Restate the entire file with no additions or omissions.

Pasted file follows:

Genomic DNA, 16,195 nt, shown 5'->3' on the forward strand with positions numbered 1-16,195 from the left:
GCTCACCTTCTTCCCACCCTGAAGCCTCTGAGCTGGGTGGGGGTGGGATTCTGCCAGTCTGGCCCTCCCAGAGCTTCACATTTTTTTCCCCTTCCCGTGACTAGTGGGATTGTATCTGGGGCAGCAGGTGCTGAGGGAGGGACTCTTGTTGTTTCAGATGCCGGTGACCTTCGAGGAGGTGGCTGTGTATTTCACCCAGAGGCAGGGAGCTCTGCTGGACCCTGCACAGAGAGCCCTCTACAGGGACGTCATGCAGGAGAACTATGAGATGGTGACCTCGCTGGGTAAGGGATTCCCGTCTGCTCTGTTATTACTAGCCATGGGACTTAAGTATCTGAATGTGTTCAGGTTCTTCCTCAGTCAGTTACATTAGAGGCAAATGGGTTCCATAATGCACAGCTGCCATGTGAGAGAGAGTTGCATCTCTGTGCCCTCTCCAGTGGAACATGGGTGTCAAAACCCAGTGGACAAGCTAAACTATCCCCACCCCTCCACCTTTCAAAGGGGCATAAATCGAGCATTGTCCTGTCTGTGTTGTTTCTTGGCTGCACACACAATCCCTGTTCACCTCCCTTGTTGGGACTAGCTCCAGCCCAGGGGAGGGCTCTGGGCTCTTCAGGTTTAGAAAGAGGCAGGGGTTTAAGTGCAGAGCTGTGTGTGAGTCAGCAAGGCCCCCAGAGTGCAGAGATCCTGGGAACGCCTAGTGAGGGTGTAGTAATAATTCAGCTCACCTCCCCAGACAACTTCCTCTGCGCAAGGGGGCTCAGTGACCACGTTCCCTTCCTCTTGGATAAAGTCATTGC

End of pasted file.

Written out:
Genomic DNA, 16,195 nt, shown 5'->3' on the forward strand with positions numbered 1-16,195 from the left:
GCTCACCTTCTTCCCACCCTGAAGCCTCTGAGCTGGGTGGGGGTGGGATTCTGCCAGTCTGGCCCTCCCAGAGCTTCACATTTTTTTCCCCTTCCCGTGACTAGTGGGATTGTATCTGGGGCAGCAGGTGCTGAGGGAGGGACTCTTGTTGTTTCAGATGCCGGTGACCTTCGAGGAGGTGGCTGTGTATTTCACCCAGAGGCAGGGAGCTCTGCTGGACCCTGCACAGAGAGCCCTCTACAGGGACGTCATGCAGGAGAACTATGAGATGGTGACCTCGCTGGGTAAGGGATTCCCGTCTGCTCTGTTATTACTAGCCATGGGACTTAAGTATCTGAATGTGTTCAGGTTCTTCCTCAGTCAGTTACATTAGAGGCAAATGGGTTCCATAATGCACAGCTGCCATGTGAGAGAGAGTTGCATCTCTGTGCCCTCTCCAGTGGAACATGGGTGTCAAAACCCAGTGGACAAGCTAAACTATCCCCACCCCTCCACCTTTCAAAGGGGCATAAATCGAGCATTGTCCTGTCTGTGTTGTTTCTTGGCTGCACACACAATCCCTGTTCACCTCCCTTGTTGGGACTAGCTCCAGCCCAGGGGAGGGCTCTGGGCTCTTCAGGTTTAGAAAGAGGCAGGGGTTTAAGTGCAGAGCTGTGTGTGAGTCAGCAAGGCCCCCAGAGTGCAGAGATCCTGGGAACGCCTAGTGAGGGTGTAGTAATAATTCAGCTCACCTCCCCAGACAACTTCCTCTGCGCAAGGGGGCTCAGTGACCACGTTCCCTTCCTCTTGGATAAAGTCATTGC